Scientist came up with a coating that kills coronavirus in an hour

Door handles, switches, shopping carts … During the COVID-19 pandemic, fear settled in people when it comes to touching public surfaces due to the rapid spread of coronavirus. A chemical engineering professor at Virginia Tech has developed a surface coating that, when applied to common objects, inactivates SARS-CoV-2. The study publishes ACS Applied Materials & Interfaces, a scientific journal for chemists, engineers, biologists, and physicists.

Since mid-March, William Ducker, a professor of chemical engineering at the Virginia Polytechnic University, has developed a surface coating that, when applied to common objects, inactivates SARS-CoV-2, the virus that causes COVID-19.

The scientist’s idea is that when drops fall on a solid object, the virus inside the drops will be inactivated.

Since mid-April, Ducker has been working with Leo Poon, a professor, and researcher at the University of Hong Kong Public Health School, to test the success of the special film in virus inactivation.

Test results were outstanding, Ducker said. When a coating appears on glass or stainless steel, the amount of virus is reduced by 99.9% in just one hour compared to an uncoated sample.

The scientist expects that in the future his team will be able to inactivate the virus in a matter of minutes. The results showed that the new coating is durable. It also retains its ability to inactivate the virus after several cycles of exposure to the SARS-CoV-2 virus, even after immersion in water for a week, according to test results.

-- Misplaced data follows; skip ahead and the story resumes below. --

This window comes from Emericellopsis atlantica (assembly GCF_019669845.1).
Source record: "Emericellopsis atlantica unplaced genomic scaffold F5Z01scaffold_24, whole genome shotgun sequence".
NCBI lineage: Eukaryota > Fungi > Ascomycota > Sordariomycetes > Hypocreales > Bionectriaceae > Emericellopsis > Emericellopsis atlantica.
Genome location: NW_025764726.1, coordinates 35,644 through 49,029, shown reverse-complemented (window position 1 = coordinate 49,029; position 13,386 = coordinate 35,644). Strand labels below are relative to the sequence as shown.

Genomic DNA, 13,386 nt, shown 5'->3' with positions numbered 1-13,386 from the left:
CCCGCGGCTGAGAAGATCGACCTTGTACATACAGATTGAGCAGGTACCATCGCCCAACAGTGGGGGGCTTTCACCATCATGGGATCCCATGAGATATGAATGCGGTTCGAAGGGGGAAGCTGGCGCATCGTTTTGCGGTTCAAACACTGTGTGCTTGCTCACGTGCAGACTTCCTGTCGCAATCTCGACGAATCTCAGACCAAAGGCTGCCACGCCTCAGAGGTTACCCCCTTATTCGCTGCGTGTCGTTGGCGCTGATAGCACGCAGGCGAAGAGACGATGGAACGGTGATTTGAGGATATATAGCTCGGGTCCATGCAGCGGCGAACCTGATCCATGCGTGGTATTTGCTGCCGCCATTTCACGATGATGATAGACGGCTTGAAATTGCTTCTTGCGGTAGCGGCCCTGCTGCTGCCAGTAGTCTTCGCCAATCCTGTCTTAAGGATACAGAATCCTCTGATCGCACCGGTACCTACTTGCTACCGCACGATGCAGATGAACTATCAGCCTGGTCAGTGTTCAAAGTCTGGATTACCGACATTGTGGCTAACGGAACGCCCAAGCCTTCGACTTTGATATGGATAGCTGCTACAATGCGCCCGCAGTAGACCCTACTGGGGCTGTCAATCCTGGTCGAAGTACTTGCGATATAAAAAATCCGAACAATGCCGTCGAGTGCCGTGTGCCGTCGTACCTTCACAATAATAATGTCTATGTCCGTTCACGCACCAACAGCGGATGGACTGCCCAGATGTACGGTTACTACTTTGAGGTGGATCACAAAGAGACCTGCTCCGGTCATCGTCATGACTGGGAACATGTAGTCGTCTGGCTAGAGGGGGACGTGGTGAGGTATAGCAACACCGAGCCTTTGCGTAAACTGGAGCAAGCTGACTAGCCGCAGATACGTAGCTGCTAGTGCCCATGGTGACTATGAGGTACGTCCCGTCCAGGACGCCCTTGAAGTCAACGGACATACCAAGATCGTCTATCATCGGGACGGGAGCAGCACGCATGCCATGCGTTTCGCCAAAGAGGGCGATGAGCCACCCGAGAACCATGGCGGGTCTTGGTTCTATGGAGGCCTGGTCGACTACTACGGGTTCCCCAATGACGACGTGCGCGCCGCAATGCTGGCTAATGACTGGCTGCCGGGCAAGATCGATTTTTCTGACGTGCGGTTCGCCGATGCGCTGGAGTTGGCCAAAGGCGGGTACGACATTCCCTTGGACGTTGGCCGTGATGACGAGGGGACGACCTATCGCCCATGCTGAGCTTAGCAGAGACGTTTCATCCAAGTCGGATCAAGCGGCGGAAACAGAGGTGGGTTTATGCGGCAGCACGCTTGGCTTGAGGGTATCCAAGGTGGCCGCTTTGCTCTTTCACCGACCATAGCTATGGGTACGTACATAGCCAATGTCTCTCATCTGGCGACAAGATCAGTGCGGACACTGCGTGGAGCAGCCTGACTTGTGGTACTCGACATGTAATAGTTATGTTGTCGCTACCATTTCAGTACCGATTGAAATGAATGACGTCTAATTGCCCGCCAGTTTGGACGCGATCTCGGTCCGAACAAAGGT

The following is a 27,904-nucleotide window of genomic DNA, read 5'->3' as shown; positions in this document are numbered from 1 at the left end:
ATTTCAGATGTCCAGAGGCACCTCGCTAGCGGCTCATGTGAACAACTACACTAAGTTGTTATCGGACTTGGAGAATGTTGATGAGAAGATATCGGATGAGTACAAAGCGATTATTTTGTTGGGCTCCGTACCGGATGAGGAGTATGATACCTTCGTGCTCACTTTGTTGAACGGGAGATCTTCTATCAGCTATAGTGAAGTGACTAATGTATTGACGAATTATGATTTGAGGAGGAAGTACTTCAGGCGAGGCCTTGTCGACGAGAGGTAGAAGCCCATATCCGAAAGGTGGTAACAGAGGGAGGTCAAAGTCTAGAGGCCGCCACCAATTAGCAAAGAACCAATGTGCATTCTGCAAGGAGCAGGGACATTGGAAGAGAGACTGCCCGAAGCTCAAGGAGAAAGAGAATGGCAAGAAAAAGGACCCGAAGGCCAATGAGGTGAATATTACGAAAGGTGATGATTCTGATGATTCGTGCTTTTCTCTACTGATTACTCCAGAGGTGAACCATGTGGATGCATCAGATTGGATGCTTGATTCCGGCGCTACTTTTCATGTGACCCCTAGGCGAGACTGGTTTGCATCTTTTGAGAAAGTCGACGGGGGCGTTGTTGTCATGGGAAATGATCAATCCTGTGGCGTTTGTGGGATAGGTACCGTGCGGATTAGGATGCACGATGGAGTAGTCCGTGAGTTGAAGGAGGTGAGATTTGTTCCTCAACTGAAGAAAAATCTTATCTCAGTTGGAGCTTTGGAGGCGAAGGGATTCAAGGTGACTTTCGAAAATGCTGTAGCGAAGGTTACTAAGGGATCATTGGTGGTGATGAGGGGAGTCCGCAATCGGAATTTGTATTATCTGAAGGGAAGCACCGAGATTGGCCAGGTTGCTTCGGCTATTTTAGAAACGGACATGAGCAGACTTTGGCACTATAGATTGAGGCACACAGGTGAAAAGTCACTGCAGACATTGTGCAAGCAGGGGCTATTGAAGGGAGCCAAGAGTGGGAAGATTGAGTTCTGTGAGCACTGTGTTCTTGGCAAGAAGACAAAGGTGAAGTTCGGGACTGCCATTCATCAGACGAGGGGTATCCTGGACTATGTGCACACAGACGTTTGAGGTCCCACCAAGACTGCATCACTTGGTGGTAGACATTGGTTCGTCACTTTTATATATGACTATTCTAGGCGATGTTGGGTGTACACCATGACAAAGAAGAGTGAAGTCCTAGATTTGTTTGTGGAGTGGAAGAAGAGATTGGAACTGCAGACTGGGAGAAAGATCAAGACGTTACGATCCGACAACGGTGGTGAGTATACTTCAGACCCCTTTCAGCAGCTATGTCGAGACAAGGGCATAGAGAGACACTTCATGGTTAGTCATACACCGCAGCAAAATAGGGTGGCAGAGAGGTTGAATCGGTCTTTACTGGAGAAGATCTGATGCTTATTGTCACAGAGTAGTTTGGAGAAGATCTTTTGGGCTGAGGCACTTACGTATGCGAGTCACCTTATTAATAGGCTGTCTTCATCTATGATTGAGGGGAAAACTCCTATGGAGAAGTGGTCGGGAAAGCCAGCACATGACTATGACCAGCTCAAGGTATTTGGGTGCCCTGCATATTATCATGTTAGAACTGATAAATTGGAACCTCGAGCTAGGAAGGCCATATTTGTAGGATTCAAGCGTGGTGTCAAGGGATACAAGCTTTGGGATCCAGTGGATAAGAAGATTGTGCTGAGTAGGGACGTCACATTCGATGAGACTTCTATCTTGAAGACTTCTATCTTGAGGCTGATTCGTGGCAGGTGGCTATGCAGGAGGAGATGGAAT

If the success of the project continues, it will mean a significant discovery in the fight against the spread of the virus.

Everyone is worried about touching objects that might be infected. This will help people relax a bit.

William Ducker, Professor of Chemical Engineering, Virginia Tech

Ducker’s research has already focused on creating a film that kills bacteria. When the COVID-19 virus began to spread in the United States several months ago, Ducker asked himself: “Why not create a coating that can destroy the virus, not bacteria?”

The Polytechnic University of Virginia (Virginia Tech) granted the necessary staffing status to Ducker and his team so that they could get into the campus labs for the production and testing of coverage. For the duration of the experiments, almost the entire campus was closed.

Then he needed to find a person who could test the effectiveness of the coating. Through an Internet search, Ducker found Pune, who is known for his work on the study of SARs-CoV-1, the virus that caused the outbreak of SARS in 2003 and 2004. Poon actively participated in the fight against SARS-CoV-2.

To test Leo Pune, a team of researchers from Virginia applied three types of coatings to glass and stainless steel. Then they sent samples to a colleague from Hong Kong University.

Now, scientists are hoping to attract funding for mass production of coatings.

Of course, the film does not replace other safety measures that people must take to stop the spread of coronavirus – such as hand washing, physical distance, and wearing a mask.

However, people will not need to worry so much about touching objects, the scientist explained. He hopes this will reduce people’s fear.